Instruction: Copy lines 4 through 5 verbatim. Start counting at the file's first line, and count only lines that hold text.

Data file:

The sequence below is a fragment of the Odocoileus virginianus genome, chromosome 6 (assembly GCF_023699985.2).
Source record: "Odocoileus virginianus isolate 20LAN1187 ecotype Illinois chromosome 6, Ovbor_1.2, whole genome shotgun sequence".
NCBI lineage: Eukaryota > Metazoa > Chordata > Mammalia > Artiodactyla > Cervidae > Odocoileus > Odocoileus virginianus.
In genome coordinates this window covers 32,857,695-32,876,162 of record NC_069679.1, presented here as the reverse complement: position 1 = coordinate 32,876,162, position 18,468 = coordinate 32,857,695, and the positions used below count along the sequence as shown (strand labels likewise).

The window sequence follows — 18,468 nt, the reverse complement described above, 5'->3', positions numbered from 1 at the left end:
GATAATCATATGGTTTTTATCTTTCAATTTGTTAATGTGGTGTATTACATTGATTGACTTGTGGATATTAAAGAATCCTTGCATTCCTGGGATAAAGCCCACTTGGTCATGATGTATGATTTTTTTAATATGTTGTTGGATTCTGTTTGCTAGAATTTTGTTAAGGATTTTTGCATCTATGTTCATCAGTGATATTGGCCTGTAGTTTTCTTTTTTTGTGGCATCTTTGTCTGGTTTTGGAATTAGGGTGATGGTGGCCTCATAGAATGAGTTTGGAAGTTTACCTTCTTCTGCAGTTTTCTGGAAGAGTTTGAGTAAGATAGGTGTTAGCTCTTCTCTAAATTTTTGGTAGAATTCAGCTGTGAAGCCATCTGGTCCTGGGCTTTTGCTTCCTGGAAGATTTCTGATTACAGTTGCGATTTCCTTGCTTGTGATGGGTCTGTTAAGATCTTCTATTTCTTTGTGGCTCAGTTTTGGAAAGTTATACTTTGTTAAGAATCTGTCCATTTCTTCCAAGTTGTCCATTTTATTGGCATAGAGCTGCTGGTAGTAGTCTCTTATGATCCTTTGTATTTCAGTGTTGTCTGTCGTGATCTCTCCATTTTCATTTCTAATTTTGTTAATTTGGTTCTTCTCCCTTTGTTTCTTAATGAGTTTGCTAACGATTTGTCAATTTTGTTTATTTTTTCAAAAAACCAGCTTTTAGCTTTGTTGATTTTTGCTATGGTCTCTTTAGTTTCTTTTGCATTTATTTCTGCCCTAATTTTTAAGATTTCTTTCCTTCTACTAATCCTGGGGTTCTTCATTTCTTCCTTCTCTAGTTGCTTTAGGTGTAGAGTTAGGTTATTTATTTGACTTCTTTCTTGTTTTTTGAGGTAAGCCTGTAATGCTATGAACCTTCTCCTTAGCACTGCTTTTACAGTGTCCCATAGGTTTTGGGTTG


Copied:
In genome coordinates this window covers 32,857,695-32,876,162 of record NC_069679.1, presented here as the reverse complement: position 1 = coordinate 32,876,162, position 18,468 = coordinate 32,857,695, and the positions used below count along the sequence as shown (strand labels likewise).

The window sequence follows — 18,468 nt, the reverse complement described above, 5'->3', positions numbered from 1 at the left end: